Abandoning America

Sir Richard Saltonstall came to New England with the Winthrop Fleet in 1630. He left in 1631. His oldest son, Richard Saltonstall, also returned to England in 1631, where he got married in 1633 and then brought his wife and their nine-month-old daughter back to New England. The younger Saltonstall was active, sometimes controversially, in the Massachusetts government and travelled back and forth between the colonies and old England over the next six decades. In 1643 he took his wife, Muriel, and all of his daughters home to England for the benefit of her health (which apparently was affected by a deep distaste for the New World), leaving only his youngest son Nathaniel to settle permanently in Massachusetts. After more trips back and forth, Richard returned to England for good in 1688. “Richard never really became a New Englander.”

I have been reading Susan Hardman Moore’s work, Abandoning America: Life-Stories from Early New England,[1] as part of a crash course in early New England history, because I keep getting invited to speak on the topic.[2] The more I delve into this very complicated period of history, the more I need to learn.

Of particular value to me has been Moore’s 27-page introduction, which discusses the conditions that drew people out of England and then brought them back. She presents short biographies of individuals and families who, after migrating to New England between 1620 and 1640, returned to England between 1640 and the restoration of Charles II in 1660.

Active travel back and forth across the Atlantic during this period is something that we New England descendants don’t often think about, but some individuals did make frequent trips to England for business or political reasons. Some came back permanently to New England, some brought their families to England with them, some left them behind with the idea of later joining them, and some simply deserted. A few who died in England might have intended to go back, but did not have the chance. Many of the returnees were integrated into the new Puritan church, government, and military; then, upon the restoration of Charles II, a few went back to the colonies again.

While we may not have ancestors who returned to England, understanding the world they lived in gives us more knowledge about the lives of our ancestors who stayed put.


[1] Published by Boydell Press in Woodbridge, Suffolk, England, in 2013; she is also the author of Pilgrims: New World Settlers and the Call of Home (New Haven, Conn., and London: Yale University Press, 2007).

[2] If you are a member of the Massachusetts Society of Mayflower Descendants, my next engagement will be at their annual meeting in May.

About Alicia Crane Williams

Alicia Crane Williams, FASG, Lead Genealogist of Early Families of New England Study Project, has compiled and edited numerous important genealogical publications including The Mayflower Descendant and the Alden Family “Silver Book” Five Generations project of the Mayflower Society. Most recently, she is the author of the 2017 edition of The Babson Genealogy, 1606-2017, Descendants of Thomas and Isabel Babson who first arrived in Salem, Massachusetts, in 1637. Alicia has served as Historian of the Massachusetts Society of Mayflower Descendants, Assistant Historian General at the General Society of Mayflower Descendants, and as Genealogist of the Alden Kindred of America. She earned a bachelor’s degree from the University of Connecticut and a master’s degree in History from Northeastern University.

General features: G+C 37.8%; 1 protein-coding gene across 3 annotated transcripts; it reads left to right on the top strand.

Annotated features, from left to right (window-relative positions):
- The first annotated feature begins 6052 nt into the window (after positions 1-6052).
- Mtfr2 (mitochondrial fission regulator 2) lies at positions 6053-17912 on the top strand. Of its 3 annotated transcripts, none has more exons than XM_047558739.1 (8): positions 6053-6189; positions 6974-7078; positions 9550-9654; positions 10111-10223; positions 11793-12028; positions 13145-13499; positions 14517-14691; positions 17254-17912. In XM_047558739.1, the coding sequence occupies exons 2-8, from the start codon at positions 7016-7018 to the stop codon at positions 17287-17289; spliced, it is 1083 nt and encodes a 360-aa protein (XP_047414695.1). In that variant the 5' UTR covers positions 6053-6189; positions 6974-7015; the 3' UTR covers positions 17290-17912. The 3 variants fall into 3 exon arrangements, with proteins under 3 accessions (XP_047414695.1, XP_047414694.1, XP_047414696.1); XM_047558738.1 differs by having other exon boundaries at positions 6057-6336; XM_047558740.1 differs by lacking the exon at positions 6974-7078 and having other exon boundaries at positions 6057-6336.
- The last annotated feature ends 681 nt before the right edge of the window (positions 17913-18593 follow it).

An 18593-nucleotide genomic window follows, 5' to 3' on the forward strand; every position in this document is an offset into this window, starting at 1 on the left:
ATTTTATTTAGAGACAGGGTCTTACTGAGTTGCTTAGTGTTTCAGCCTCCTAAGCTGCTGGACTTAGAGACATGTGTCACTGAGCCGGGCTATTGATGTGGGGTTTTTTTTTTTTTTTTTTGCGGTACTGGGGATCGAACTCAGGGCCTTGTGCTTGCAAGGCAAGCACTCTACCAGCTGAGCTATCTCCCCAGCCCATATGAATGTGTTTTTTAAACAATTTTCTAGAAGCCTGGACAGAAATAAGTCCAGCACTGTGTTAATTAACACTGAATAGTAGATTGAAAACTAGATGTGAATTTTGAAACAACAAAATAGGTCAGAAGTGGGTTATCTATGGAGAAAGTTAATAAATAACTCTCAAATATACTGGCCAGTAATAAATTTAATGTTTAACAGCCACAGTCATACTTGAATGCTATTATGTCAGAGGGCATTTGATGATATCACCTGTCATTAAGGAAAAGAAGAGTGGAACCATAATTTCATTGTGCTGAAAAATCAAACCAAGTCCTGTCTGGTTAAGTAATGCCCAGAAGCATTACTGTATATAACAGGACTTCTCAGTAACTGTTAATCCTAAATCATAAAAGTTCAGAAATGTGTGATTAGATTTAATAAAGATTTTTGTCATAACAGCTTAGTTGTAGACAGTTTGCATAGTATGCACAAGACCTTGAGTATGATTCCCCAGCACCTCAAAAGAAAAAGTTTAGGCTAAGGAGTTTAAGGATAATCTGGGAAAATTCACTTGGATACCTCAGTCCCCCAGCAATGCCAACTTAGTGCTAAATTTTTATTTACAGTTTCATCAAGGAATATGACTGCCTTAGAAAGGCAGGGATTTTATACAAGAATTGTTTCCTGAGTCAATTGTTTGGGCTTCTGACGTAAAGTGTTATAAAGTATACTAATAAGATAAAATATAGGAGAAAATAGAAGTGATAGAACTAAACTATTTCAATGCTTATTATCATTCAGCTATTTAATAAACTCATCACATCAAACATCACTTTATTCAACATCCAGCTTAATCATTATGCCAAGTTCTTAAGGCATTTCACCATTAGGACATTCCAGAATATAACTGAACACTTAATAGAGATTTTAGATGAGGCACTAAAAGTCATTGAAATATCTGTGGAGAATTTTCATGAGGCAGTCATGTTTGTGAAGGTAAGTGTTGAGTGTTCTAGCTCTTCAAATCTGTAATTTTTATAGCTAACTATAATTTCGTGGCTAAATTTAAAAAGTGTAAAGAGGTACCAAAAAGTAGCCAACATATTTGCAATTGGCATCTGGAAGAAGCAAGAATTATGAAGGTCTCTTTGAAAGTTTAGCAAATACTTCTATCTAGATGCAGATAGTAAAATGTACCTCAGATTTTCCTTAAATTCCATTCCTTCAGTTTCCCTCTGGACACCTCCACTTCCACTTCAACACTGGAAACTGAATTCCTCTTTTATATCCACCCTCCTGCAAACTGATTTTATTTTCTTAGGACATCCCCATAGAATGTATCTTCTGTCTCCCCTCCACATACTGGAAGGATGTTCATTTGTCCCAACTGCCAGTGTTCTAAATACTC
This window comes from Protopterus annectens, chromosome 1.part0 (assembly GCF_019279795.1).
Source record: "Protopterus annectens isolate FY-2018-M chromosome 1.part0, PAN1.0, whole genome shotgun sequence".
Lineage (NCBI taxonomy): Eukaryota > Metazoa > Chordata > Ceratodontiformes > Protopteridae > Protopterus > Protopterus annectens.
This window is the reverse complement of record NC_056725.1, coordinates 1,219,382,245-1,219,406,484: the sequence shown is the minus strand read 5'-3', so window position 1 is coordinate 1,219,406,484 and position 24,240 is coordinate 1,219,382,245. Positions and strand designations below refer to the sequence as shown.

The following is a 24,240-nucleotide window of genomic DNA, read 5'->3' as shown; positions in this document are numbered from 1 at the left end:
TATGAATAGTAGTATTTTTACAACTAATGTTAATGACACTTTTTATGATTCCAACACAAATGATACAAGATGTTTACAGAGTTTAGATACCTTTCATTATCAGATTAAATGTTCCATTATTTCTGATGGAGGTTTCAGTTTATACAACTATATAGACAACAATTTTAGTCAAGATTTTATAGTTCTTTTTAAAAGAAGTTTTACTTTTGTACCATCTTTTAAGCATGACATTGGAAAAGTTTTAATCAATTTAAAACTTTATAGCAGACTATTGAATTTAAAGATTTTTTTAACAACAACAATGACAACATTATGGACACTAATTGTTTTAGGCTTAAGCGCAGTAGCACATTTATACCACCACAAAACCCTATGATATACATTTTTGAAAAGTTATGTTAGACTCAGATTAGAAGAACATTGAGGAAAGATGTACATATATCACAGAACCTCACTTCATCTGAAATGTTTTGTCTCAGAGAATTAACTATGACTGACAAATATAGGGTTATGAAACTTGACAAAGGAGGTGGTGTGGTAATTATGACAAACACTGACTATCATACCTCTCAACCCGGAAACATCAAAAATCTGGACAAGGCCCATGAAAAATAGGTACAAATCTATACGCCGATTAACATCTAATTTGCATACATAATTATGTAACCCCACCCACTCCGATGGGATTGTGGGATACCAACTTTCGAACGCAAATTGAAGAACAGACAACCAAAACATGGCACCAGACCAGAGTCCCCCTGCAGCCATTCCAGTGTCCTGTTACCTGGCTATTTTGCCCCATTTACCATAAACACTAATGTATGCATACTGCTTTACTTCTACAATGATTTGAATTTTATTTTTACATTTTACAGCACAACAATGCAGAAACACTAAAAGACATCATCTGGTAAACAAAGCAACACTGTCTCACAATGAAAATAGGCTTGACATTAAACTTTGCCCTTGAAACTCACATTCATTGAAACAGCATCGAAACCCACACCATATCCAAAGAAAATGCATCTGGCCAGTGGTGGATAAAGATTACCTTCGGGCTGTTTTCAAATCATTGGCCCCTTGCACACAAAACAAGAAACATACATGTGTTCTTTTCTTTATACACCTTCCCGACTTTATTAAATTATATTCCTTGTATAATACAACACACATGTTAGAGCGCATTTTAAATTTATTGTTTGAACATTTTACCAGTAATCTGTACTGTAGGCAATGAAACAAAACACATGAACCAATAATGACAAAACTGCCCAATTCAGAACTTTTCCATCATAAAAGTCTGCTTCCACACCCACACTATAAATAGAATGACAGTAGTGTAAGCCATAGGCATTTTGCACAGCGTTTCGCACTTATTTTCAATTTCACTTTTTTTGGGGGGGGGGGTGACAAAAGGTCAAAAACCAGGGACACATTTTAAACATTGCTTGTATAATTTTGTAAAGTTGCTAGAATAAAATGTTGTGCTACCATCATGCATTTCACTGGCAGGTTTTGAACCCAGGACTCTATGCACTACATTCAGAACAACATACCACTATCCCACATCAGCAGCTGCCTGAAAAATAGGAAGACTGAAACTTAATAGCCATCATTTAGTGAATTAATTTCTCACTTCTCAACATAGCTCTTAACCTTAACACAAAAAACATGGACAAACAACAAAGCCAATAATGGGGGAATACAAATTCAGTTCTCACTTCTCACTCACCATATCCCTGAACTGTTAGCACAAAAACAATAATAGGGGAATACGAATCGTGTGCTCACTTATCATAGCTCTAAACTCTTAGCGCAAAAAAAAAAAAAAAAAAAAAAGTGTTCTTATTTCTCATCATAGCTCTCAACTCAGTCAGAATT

9 thoughts on “Abandoning America

  1. Very interesting. At boarding school I knew a Saltonstall and the Saltonstall State Office Building in Boston sits on land where my great, great grandfather lived. And later several ancestors returned to England because they disagreed with the pending revolution.

    1. Howland, Indeed the Saltonstall name thrived in New England! Thankfully for those descendants, Nathaniel Saltonstall did not take after either his father or grandfather. A nice book you might look into is “The Descendants of Dr. Nathaniel Saltonstall of Haverhill, Massachusetts” by Scott C. Steward. You might find your friend from boarding school in it.

  2. Putting this book on my reading list! This is a topic that has interested me since reading David Cressy’s Coming Over sometime back in the 1990s.

  3. I wonder if you might give a brief list of books that would be the core of “a crash course in early New England history”. I’m a late comer to genealogy with roots in the Ide family of Rehoboth and the Guild family of Dedham. A deeper knowledge and understanding of early New England history would be of no little assistance to me and, I imagine, to other amateurs in the early ages of the craft.

  4. Alicia, another book that might be of interest is Susan Hardman Moore’s Pilgrims: New World Settlers & the Call of Home.

  5. Alicia, thank you for noting this book. I tend to stumble across things only when someone sets them right in front of me. One of the key questions I have is “Why?” , and I read a lot of regional and local history trying to grasp the larger social/economic/political factors my ancestors dealt with. Yesterday I read through a series of old Pennsylvania newspapers, and was fascinated by history as it unfolded from the perspective of people living then. Though the newspapers did not mention anyone from my line, I gained a great deal of insight into the context of their lives. And today, thanks to you, I ordered both of Susan Hardman Moore’s books, and along the way found a used copy of David Cressy’s “Coming Over” cheap enough I could afford it. I think I’m set up for the unpredictable days of spring.

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